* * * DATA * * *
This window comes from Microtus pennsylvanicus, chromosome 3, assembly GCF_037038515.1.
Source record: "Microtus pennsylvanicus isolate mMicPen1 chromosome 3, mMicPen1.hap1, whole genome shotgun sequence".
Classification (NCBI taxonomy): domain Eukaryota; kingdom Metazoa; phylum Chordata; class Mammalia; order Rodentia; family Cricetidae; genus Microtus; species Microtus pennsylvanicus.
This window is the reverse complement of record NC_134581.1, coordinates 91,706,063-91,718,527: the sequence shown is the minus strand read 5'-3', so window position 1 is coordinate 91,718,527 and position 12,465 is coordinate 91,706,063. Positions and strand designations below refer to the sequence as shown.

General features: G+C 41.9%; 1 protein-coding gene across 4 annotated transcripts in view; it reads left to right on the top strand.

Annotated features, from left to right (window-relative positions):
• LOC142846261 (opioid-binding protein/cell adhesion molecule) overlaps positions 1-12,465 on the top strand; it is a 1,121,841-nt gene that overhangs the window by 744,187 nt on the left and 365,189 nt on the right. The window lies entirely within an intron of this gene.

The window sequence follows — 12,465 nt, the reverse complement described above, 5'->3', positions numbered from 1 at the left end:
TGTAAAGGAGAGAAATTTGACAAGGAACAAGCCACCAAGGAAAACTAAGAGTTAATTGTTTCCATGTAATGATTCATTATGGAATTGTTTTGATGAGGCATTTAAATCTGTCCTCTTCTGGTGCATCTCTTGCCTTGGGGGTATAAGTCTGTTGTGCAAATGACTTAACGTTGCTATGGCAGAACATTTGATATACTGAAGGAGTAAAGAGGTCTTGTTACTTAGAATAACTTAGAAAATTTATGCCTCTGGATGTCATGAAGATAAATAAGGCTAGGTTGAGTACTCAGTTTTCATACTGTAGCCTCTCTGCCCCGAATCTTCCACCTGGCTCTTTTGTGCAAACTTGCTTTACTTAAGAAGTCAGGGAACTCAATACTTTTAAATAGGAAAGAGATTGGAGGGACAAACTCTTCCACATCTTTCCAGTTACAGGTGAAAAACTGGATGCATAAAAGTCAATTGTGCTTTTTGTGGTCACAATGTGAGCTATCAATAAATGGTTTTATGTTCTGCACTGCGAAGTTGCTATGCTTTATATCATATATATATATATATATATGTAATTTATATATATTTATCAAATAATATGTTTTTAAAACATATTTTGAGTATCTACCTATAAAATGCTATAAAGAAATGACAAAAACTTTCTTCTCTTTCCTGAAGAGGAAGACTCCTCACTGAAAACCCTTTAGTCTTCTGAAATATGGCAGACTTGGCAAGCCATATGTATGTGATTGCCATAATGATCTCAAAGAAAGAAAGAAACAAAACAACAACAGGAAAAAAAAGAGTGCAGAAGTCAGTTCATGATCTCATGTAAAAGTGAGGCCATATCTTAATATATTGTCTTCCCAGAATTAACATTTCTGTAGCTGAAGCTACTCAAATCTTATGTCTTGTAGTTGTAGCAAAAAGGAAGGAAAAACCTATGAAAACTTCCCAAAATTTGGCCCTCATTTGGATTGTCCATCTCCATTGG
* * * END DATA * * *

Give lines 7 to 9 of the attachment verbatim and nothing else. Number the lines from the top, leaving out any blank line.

• LOC142846261 (opioid-binding protein/cell adhesion molecule) overlaps positions 1-12,465 on the top strand; it is a 1,121,841-nt gene that overhangs the window by 744,187 nt on the left and 365,189 nt on the right. The window lies entirely within an intron of this gene.

The window sequence follows — 12,465 nt, the reverse complement described above, 5'->3', positions numbered from 1 at the left end:
TGTAAAGGAGAGAAATTTGACAAGGAACAAGCCACCAAGGAAAACTAAGAGTTAATTGTTTCCATGTAATGATTCATTATGGAATTGTTTTGATGAGGCATTTAAATCTGTCCTCTTCTGGTGCATCTCTTGCCTTGGGGGTATAAGTCTGTTGTGCAAATGACTTAACGTTGCTATGGCAGAACATTTGATATACTGAAGGAGTAAAGAGGTCTTGTTACTTAGAATAACTTAGAAAATTTATGCCTCTGGATGTCATGAAGATAAATAAGGCTAGGTTGAGTACTCAGTTTTCATACTGTAGCCTCTCTGCCCCGAATCTTCCACCTGGCTCTTTTGTGCAAACTTGCTTTACTTAAGAAGTCAGGGAACTCAATACTTTTAAATAGGAAAGAGATTGGAGGGACAAACTCTTCCACATCTTTCCAGTTACAGGTGAAAAACTGGATGCATAAAAGTCAATTGTGCTTTTTGTGGTCACAATGTGAGCTATCAATAAATGGTTTTATGTTCTGCACTGCGAAGTTGCTATGCTTTATATCATATATATATATATATATATGTAATTTATATATATTTATCAAATAATATGTTTTTAAAACATATTTTGAGTATCTACCTATAAAATGCTATAAAGAAATGACAAAAACTTTCTTCTCTTTCCTGAAGAGGAAGACTCCTCACTGAAAACCCTTTAGTCTTCTGAAATATGGCAGACTTGGCAAGCCATATGTATGTGATTGCCATAATGATCTCAAAGAAAGAAAGAAACAAAACAACAACAGGAAAAAAAAGAGTGCAGAAGTCAGTTCATGATCTCATGTAAAAGTGAGGCCATATCTTAATATATTGTCTTCCCAGAATTAACATTTCTGTAGCTGAAGCTACTCAAATCTTATGTCTTGTAGTTGTAGCAAAAAGGAAGGAAAAACCTATGAAAACTTCCCAAAATTTGGCCCTCATTTGGATTGTCCATCTCCATTGG